Dolphins under 'serious threat' from third runway
Building a third runway at Hong Kong's airport will pose a serious threat to the dwindling population of Chinese white dolphins, experts warn. But they are unable to quantify the extent of the threat.
Some specialists predicted their demise with the building of Chek Lap Kok airport off North Lantau in the mid-1990s.
Since 1997, a total of 135 white dolphins have been found dead in Hong Kong waters. Fewer than 10 per cent of these deaths could be explained, however, because the carcasses were too badly decomposed.
Dolphin experts said it was impossible to predict what would happen to up to 200 dolphins in Hong Kong waters and 2,500 in the Pearl River Delta area if the authorities give the go-ahead to another runway.
Building it would require reclaiming 650 hectares from the sea - an area equivalent to half the present size of the airport. The proposed site for the runway is in a habitat actively used by the dolphins.
Scientists have carried out extensive research on the dolphins over the past two decades, covering their breeding, feeding and roosting habits and social structures. But the causes of dolphin deaths are still a mystery.
Dr Samuel Hung Ka-yiu, chairman of the Hong Kong Dolphin Conservation Society, has been involved in dolphin research since late 1990s.
Hung said the dolphin population in Hong Kong was in decline statistically, based on monitoring data he had obtained in past years.
He said the Airport Authority should work closely with the government to work out 'dramatic measures' to protect the species in the long term.
'Merely designating a marine park is definitely not enough. They have to think out of the box,' Hung said.
He said dolphins die for a variety of reasons, including pollution, disease or collisions with sea-going vessels. But the condition of the carcasses found was usually too poor to establish the cause of death.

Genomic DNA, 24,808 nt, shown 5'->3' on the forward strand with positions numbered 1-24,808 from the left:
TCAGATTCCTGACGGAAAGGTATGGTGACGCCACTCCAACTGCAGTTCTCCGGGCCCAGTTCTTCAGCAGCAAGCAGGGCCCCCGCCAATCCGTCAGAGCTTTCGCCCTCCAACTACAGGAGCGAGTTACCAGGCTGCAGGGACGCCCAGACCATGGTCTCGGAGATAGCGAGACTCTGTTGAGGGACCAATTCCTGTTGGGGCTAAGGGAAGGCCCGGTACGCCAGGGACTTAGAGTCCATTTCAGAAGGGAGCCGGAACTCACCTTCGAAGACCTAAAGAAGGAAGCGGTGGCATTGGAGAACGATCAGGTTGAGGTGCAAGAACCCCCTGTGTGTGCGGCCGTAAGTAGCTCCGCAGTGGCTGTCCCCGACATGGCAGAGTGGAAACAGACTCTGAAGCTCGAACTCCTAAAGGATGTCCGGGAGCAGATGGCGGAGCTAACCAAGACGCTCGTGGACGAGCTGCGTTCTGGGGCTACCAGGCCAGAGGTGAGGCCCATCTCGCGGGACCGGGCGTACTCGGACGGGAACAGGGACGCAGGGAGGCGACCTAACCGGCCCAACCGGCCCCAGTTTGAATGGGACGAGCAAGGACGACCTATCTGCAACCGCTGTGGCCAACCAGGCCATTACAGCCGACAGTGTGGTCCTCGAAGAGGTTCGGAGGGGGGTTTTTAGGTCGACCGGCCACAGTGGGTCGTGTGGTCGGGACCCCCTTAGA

'The death number is so random that we can't draw any conclusion unless there is a regional effort to recover most of the carcasses,' he said. 'A lot has been done on researching the habitats, acoustics, and even the social behaviour of the dolphin and more study is unlikely to yield anything more significant.
'The most important thing is for the authorities to acknowledge the environmental impact.'
The Airport Authority is certain to have to live up to higher expectations than when the airport was first built in the mid-90s, when less was known about the dolphins.
Collisions with vessels, entanglement in fishing nets and even drowning have been cited as causes of deaths.
Data from the Agriculture, Fisheries and Conservation Department shows that each year between five and 14 dolphins are found dead.
Male deaths far outnumber female deaths; nearly half are calves. More than half of the dead dolphins were found in North Lantau waters.
In the light of the massive infrastructure works planned for the area, including construction of the cross-delta bridge to Macau and Zhuhai, Hung said what was most needed now were major dolphin conservation measures.